By JAN LARSON McLAUGHLIN
BG Independent News
More than 50 people carrying signs and holding leashes marched Friday evening in Bowling Green to profess their love of dogs and protest euthanasia at the Wood County Dog Shelter.
Dwight Stinehart, of Portage, brought his three-legged boxer, Shrek, to the “Every Dog Matters” rally in the Wooster Green. The dog shelter is too quick to euthanize, he said.
“We just want to raise awareness,” Connie Donald, of the Wood County Canine Alliance, said as she held a sign saying “If you’re not angry, you’re not paying attention.”
“Things have been done the same way there for 20 years,” Donald said of the county dog shelter operation.
The primary objection of the Canine Alliance members is that dogs are mislabeled as being aggressive and are needlessly euthanized.
“We don’t think every dog can be saved,” Donald said. But she does think the county can do better.
Last year, 74 dogs were euthanized at the Wood County Dog Shelter. That’s too many, according to members of the Canine Alliance.
But according to statistics from the dog shelter, the percentages of dogs euthanized at the shelter have been dropping over the last decade. More than 40 percent of the dogs brought into the shelter in 2009 were euthanized. When Andrew Snyder took over as chief dog warden in 2001, nearly a quarter of the dogs brought to the shelter were euthanized. The number has been gradually dropping, hitting a low of 9.3 percent so far this year, Snyder said.
Efforts have increased to return the dogs to their owners (47 percent), adopt them out to new homes (25 percent) and transfer them to rescue groups (19 percent).
But Donald questioned those numbers, suggesting that Snyder isn’t counting the dogs declared “unadoptable” in the euthanized tally.
Consequently, the protest signs calling Snyder the “Death Warden,” and stating “Stop killing our dogs,” “Silence = Death” and “Commissioners listen to your voters.”
Members of the Canine Alliance believe that the evaluations conducted on dogs at the shelter are not fair, and do not take into account the stress the dogs are under in the facility. The dogs deserve enrichment, outdoor time and attention.
“They are not meeting the emotional needs,” Donald said. “You can’t just get a dog and expect it to be perfect.”
Karen Ash said shelter workers need more empathy for the dogs. “We want to give all the dogs a chance,” she said.
Ash also said the shelter records should be open to the public. The public deserves to know how dogs are euthanized, and exactly how they are evaluated.
“This is a taxpayer funded facility,” Ash said.
Judging the dogs too harshly is resulting in needless euthanasia, she said.
“It boils down to animal abuse,” Ash said. “It’s a stain on the community.”
Another protester, Lori Hanway, said the dogs need to be given more time to adjust at the shelter before they go through behavioral evaluations.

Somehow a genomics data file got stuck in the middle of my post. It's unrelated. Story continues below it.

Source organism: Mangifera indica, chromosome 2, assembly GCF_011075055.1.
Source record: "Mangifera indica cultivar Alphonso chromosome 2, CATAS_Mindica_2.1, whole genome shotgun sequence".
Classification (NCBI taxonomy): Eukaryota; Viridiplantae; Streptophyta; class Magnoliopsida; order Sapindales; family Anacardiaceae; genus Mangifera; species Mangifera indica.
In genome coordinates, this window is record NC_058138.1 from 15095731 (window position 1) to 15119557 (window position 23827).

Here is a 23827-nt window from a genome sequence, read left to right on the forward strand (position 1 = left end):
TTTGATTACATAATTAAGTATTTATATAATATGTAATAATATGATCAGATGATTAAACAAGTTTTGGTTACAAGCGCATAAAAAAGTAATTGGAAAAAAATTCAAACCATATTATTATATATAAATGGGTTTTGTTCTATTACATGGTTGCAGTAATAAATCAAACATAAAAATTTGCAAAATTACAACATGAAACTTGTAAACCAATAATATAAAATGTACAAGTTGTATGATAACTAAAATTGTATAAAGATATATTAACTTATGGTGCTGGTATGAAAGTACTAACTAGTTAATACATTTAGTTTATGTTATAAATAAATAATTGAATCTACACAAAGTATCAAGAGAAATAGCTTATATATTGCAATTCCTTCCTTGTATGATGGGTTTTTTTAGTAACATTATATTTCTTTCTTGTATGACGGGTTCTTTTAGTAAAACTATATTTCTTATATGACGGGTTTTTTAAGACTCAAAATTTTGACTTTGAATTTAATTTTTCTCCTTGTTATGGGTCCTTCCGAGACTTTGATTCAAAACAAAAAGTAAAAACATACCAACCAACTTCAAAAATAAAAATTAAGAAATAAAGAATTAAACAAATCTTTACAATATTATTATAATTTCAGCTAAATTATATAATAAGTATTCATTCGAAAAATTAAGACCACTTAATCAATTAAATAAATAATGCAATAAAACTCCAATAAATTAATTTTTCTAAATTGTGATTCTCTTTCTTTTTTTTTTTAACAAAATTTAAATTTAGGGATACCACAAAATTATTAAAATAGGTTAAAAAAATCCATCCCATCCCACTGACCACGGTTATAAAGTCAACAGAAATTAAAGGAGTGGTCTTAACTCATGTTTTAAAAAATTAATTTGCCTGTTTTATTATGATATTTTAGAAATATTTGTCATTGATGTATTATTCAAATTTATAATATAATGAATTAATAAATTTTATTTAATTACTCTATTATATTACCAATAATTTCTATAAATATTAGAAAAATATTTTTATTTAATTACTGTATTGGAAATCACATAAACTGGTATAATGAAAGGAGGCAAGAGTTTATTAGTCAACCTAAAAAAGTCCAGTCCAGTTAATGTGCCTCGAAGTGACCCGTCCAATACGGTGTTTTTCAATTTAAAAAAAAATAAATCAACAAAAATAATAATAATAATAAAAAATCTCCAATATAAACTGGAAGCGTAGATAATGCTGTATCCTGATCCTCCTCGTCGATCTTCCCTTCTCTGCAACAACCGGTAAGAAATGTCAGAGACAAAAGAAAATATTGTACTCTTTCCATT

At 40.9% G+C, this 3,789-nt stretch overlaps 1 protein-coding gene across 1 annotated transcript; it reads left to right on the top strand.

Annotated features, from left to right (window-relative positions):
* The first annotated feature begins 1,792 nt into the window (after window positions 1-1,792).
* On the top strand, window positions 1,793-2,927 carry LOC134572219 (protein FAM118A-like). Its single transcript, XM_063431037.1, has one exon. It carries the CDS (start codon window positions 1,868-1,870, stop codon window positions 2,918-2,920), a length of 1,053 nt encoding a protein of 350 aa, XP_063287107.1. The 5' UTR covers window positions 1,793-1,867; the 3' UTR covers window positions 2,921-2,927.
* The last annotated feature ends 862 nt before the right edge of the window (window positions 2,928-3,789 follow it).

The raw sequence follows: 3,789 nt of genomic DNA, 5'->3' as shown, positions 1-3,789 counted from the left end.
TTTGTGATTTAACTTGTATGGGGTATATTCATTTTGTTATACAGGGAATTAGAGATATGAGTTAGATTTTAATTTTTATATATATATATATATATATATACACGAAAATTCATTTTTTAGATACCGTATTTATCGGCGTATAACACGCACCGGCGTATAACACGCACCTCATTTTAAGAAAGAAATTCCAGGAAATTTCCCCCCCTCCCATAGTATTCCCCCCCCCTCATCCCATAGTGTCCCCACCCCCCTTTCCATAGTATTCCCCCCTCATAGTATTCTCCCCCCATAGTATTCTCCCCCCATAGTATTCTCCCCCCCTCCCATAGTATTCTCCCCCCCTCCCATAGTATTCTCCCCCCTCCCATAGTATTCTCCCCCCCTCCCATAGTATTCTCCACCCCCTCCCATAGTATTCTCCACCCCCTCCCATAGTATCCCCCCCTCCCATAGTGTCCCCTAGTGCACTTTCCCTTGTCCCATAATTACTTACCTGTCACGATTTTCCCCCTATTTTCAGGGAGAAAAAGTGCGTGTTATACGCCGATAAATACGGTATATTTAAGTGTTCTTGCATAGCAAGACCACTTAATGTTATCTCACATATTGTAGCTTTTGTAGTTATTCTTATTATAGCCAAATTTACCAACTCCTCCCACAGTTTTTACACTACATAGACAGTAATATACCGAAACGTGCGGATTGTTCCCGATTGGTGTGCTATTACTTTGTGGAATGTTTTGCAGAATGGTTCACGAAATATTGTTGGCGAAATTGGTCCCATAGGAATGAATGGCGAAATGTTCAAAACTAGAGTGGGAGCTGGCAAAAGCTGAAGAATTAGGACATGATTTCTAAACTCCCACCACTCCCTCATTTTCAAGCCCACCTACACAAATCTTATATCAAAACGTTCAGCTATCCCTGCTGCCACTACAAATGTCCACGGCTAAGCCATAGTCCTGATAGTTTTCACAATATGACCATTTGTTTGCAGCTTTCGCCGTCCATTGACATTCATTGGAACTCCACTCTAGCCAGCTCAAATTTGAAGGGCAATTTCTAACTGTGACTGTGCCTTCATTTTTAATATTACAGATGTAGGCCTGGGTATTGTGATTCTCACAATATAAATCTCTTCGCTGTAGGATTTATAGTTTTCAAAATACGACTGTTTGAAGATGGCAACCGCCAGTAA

“I just think the dogs need to be considered more important,” Hanway said.
“We’re animal lovers,” Happy Brooks said. “I think there’s a place for every dog.”
But county officials don’t think the dog shelter can be that place or can find a home for every dog. Last month, Snyder demonstrated to the county commissioners the behavioral evaluations that are done with each dog to determine if they are safe to be adopted out. The vast majority of the dogs are found to be adoptable.
“They don’t euthanize dogs on a whim,” Wood County Administrator Andrew Kalmar said earlier this week.
“I have every confidence in Andrew Snyder,” Kalmar said. “He cares about the dogs.”
And despite the claims that nothing has changed at the shelter, Kalmar said several improvements have been made since Snyder took over as chief warden.
“He comes to us regularly with ways to improve the shelter,” Kalmar said, noting several new policies at the facility. “He’s the reason we have those.”
Dogs are given blankets and toys in their kennels, high-energy dogs are given puzzle-type toys, music is played in the kennel, a portion of the shelter has been air-conditioned and increased efforts are being made to give the dogs outdoor exercise.
“We want to make sure we get them out more consistently,” Snyder said.
In an effort to find the original or new homes for dogs, Facebook and other social media are used.
Kalmar agreed that the dog shelter is not an ideal environment for dog behavior evaluations.
“Is the ideal thing for the dog to be picked up and put in the shelter – no,” he said. But the county has the responsibility to make sure dogs with bad temperaments are not adopted out.
Snyder agreed the shelter setting can skew the evaluations.
“There’s no question that dogs act differently in a shelter environment,” he said. “We do our best.”
“It’s a tough job. Absolutely, we do have a public safety responsibility,” Snyder said. “We also have a responsibility to the dogs. I think our adoption stats show that.”
Pat Kjoller, the volunteer and rescue coordinator at the shelter, said she feels differently about the facility than the protesters.
“I have witnessed the evaluations” of the dogs, she said. “Frequently a dog comes in and he’s a little grumpy,” so the staff gives him time to adjust before conducting the evaluation. “I’ve witnessed it. I do think it’s fair.”
The changes at the shelter – toys, blankets and radio – make life more pleasant for the dogs, Kjoller said.
“We do the best we can,” so it’s less detrimental for the dogs, she said. “We do the best we can to get them back to their owners.”
Kjoller defended the work by the dog shelter staff.
“All the deputies are very caring,” she said. “They care about the dogs. I’ve never seen any abuse there in five years.”
The shelter could benefit from more volunteers, Kjoller said.
But Donald said she and other volunteers are no longer welcome at the shelter since they have expressed their disagreement with the operation.